For regulated professions[2] the BQFG stipulates that essential differences between the qualification acquired abroad and the German qualification may be compensated for through adjustment qualifications (an adjustment course of study lasting a maximum of three years or the passing of a qualifying examination in Germany). Those affected, however, have no legal claim to such an adjustment qualification (AG 2011: 24). The need for adjustment qualifications and occupationally related language courses will, according to estimates, strongly increase in the first two years following the coming-into-effect of the BQFG, to approximately 25,000 applications annually (Knabe 2011: 5f.). This high level of demand is based on the new general legal claim to an accreditation procedure. It nonetheless remains unclear how this high demand should be met, since so far there are not enough continuing education services (BAMF 2011: 36).


The issue of the financing of adjustment qualifications has also not been adequately addressed. It is assumed that only very few immigrants who want to have their qualifications acquired abroad accredited will be in a position to finance the post-qualification/adjustment measures needed on their own. The Federal Employment Center in the case where equivalence has been established assumes the costs arising for unemployed employable people, for example the costs of translations, certified copies and expert opinions, or when the accreditation agency assesses fees for establishing equivalence (Knabe 2011: 6). A good example of an alternate model of financing is provided by the already existing stipend program of the city state of Hamburg, which supports all immigrants with foreign certificates who cannot be reached by the offerings of the Federal Employment Center. This stipend program goes further than the support offered by the Federal Employment Center in that it also covers living expenses. Fifty percent of it consists of a loan that has to be repaid and fifty percent consists of a nonreimbursable grant. In addition to this stipend, funds for other expenses, for example learning aids, course and examination fees, may be applied for (cf. www.diakonie-hamburg.de). It is feared that the lack of financial support relating to adjustment qualifications might cause the failure of many accreditation procedures and that only a fraction of educated immigrants will profit from the BQFG. Michael Gwosdz from the Central Drop-In Center for Accreditation in Hamburg expresses this as follows: "The door to the labor market is now open. But many people will not make it beyond the threshold" (Kaufmann 2012). In order to ensure that all those affected have the same opportunities and that as a result the Federal Republic of Germany can make full use of the potential of skilled workers from abroad, the establishment of a (federal) support program is being demanded from the ranks of politics and by practitioners, a program that should cover the resulting costs while also ensuring the living expenses of qualified immigrants (Lembert 2011: 11, Bundestag document 17/6919, Bundestag document 17/6271).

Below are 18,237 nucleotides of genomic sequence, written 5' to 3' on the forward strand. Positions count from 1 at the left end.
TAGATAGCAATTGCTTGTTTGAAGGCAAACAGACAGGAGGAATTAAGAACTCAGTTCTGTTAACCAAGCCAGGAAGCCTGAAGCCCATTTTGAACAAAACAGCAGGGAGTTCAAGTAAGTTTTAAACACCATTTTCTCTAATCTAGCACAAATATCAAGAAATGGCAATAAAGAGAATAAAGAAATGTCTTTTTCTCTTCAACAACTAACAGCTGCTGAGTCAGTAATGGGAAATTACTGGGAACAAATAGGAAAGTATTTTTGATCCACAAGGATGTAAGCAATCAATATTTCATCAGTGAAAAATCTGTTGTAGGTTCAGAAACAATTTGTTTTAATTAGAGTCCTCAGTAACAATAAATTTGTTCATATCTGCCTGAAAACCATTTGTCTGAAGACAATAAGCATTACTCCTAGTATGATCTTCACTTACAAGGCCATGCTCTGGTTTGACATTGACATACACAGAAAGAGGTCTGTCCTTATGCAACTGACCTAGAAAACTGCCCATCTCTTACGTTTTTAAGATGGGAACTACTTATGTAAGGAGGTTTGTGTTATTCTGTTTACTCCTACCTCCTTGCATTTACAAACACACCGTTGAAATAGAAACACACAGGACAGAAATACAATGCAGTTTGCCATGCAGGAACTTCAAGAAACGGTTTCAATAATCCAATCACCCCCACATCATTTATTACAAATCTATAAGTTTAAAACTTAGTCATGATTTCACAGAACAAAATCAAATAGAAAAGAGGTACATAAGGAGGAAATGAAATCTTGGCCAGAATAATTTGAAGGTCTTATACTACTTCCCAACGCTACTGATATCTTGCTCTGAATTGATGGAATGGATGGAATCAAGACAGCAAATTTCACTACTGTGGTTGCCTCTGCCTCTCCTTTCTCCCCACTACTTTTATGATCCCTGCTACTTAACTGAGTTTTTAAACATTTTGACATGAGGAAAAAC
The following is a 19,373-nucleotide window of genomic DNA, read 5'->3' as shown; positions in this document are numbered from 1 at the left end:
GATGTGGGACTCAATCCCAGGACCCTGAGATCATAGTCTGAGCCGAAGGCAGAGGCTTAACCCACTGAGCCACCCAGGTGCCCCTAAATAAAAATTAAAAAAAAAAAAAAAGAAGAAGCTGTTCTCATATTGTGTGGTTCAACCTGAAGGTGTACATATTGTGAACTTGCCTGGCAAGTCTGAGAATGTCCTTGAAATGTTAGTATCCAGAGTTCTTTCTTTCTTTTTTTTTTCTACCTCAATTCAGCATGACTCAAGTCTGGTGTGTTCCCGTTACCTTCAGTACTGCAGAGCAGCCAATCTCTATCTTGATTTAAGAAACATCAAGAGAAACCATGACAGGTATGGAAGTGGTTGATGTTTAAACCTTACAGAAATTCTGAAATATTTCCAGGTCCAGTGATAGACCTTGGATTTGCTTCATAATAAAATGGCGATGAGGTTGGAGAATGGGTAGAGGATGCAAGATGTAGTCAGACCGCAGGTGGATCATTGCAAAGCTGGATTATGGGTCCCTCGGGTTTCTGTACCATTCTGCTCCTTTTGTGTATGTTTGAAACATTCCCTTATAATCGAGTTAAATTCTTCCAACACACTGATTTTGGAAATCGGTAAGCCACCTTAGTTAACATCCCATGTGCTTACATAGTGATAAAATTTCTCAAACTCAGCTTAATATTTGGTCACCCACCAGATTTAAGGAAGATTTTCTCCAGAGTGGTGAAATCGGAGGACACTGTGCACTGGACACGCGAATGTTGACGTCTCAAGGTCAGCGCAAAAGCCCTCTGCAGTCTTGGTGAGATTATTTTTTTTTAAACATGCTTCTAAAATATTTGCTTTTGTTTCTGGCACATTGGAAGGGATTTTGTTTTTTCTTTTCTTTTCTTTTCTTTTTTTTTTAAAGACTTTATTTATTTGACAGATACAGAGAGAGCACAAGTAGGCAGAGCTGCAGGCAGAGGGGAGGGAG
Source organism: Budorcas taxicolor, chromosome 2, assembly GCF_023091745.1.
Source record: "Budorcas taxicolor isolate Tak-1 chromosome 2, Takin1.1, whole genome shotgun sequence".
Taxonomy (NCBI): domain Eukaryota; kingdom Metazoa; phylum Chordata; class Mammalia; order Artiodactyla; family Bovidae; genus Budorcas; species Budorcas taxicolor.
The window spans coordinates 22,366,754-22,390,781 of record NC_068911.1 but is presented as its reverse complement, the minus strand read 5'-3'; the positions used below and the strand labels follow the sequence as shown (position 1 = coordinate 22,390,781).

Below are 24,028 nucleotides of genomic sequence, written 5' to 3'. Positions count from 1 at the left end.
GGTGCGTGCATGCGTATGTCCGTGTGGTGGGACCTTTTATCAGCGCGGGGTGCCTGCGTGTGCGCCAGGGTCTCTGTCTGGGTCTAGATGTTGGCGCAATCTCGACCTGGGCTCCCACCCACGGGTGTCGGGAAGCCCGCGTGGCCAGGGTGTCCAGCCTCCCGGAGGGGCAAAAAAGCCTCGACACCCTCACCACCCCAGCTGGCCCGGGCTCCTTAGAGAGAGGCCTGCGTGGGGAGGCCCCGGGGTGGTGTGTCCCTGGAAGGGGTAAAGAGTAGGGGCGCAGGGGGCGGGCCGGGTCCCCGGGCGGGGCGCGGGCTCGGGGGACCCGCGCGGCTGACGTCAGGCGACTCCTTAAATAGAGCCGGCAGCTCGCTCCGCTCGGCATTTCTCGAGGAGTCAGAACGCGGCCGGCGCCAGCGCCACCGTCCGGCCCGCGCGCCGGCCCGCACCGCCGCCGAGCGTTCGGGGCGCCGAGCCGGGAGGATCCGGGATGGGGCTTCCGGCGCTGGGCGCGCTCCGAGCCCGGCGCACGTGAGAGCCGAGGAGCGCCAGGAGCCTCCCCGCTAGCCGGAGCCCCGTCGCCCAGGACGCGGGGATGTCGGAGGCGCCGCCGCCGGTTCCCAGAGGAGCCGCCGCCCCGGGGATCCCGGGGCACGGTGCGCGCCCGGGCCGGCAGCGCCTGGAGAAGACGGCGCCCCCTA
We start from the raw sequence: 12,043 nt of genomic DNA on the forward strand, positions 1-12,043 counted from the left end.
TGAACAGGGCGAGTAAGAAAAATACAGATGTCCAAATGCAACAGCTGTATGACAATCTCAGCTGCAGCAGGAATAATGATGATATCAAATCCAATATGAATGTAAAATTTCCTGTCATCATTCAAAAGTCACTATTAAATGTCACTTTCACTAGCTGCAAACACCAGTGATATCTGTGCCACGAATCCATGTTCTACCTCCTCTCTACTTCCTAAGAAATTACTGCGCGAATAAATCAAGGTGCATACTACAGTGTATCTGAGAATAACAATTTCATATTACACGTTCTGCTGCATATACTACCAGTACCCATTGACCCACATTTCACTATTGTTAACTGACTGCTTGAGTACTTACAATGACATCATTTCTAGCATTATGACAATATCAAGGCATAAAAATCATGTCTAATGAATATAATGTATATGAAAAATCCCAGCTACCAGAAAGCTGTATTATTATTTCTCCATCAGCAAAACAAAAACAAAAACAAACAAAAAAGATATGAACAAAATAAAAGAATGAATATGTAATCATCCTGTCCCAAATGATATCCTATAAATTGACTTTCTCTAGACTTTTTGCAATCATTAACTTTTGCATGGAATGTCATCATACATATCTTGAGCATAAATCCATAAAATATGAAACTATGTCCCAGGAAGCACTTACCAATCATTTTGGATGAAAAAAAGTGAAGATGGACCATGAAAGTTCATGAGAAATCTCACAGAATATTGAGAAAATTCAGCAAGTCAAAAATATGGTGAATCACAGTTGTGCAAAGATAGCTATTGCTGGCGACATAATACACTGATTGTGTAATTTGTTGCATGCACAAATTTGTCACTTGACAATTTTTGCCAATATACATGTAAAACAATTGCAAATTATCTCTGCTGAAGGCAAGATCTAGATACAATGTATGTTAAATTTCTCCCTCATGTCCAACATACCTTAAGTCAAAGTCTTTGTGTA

Uniformity and Transparency

Not only the state-regulated professions come under the jurisdiction of the Bundesländer but also the implementation of the "accreditation law" for all other professions. As a result, the BQFG fails to create a nationwide uniform accreditation and assessment practice, although it contains guidelines for standardizing the accreditation process. The law is also unable to reduce the great number of accreditation agencies and the associated confusion of competences which thereby results. In principle it provides for the possibility of bundling competences but it is unable to assert this in a compelling way (AG 2011: 7).[3] This means that the BQFG is applied differently in each Bundesland, a fact which impedes the introduction of nationwide uniform procedures. In some occupational fields, however, efforts are being made – independent of the BQFG – to counteract the problem of fragmented areas of responsibility and to make accreditation practice more transparent.

This text is part of the policy brief on "Procedures for the Assessment of Qualifications Acquired Abroad in Transition".


The Federal-Länder Working Group on Accreditation works in the framework of the "Qualifications Initiative for Germany" for a simplification of the accreditation procedures for foreign qualifications.
In non-regulated professions there is no possibility of obtaining an adjustment qualification. The federal government justifies this by pointing to the discrimination of German nationals, since German nationals in the case of interrupted education or when they have failed examinations do not have the possibility of obtaining credit for past performance either (Knabe 2011: 5). Holders of a non-accredited foreign qualification in non-regulated professions can attempt to apply for employment directly in the labor market or they may begin additional training (Maier et al. 2012: 24).
In Art. 8(1–3) BQFG the law names some of the agencies responsible depending on the profession in question, but confers the authority to adjudicate on the agencies themselves pursuant to Art. 8(5) BQFG.